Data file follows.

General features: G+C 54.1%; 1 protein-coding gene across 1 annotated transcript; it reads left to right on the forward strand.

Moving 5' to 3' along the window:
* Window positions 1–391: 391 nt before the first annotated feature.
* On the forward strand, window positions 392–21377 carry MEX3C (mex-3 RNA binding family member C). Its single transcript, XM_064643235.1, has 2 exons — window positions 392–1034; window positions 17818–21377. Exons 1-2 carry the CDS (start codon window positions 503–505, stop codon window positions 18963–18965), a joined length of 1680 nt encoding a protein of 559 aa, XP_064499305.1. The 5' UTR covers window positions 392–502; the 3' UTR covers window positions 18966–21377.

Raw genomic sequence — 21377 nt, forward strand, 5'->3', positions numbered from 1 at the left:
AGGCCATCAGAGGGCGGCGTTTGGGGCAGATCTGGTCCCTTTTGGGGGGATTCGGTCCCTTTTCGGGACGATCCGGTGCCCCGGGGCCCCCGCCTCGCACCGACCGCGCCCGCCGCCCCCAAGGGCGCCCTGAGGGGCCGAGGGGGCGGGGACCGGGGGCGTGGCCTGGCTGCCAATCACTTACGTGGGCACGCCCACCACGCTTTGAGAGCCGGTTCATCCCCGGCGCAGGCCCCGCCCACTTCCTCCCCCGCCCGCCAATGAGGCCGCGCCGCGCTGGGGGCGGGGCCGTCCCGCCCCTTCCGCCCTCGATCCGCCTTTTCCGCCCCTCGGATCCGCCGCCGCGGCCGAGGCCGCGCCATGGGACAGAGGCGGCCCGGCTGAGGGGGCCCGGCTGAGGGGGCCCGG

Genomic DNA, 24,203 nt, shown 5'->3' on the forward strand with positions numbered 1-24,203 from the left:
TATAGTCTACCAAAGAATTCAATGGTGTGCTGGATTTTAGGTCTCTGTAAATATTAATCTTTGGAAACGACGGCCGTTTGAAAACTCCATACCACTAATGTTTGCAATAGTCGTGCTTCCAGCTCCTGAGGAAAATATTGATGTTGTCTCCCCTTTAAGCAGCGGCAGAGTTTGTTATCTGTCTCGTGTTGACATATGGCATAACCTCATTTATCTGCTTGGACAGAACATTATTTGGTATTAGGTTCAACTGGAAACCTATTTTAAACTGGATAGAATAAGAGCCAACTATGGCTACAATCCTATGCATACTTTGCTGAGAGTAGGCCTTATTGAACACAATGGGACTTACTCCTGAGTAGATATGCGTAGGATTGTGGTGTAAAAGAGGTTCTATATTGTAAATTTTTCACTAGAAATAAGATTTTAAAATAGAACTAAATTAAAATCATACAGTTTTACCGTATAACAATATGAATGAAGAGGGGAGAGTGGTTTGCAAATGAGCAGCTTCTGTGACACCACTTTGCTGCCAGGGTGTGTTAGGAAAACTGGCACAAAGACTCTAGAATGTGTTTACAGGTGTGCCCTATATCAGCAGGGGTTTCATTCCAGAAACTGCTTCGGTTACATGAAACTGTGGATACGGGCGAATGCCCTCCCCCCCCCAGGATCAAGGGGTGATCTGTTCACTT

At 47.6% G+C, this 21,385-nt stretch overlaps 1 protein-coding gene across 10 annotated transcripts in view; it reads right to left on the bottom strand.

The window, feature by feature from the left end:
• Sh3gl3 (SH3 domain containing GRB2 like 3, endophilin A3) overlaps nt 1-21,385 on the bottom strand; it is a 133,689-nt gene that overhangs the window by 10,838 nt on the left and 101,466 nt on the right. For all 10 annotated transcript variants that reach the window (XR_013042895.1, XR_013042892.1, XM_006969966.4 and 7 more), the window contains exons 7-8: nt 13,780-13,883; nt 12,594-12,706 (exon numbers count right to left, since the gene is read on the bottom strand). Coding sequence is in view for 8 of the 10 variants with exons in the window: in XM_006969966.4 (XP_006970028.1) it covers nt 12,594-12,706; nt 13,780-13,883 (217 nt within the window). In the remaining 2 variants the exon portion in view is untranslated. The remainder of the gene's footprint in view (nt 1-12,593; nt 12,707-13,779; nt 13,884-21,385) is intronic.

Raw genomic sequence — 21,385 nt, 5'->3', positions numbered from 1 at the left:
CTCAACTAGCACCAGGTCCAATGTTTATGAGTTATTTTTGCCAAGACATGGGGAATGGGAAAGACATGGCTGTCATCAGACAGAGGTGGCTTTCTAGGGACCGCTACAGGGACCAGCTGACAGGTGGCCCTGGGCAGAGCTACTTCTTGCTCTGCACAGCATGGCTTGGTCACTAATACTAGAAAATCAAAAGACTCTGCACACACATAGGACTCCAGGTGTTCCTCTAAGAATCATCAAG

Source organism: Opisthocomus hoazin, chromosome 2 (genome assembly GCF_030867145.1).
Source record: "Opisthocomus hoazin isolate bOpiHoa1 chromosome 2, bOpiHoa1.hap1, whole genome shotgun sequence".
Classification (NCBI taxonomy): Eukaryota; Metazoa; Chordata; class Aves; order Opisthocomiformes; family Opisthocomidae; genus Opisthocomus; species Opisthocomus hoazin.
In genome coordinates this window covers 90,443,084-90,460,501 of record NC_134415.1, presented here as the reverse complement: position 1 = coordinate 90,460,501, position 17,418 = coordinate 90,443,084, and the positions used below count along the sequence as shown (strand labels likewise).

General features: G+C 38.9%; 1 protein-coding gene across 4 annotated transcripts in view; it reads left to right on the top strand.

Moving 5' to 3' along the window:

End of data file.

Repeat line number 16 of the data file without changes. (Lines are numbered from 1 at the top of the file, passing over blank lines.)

Classification (NCBI taxonomy): Eukaryota; Metazoa; Chordata; class Aves; order Opisthocomiformes; family Opisthocomidae; genus Opisthocomus; species Opisthocomus hoazin.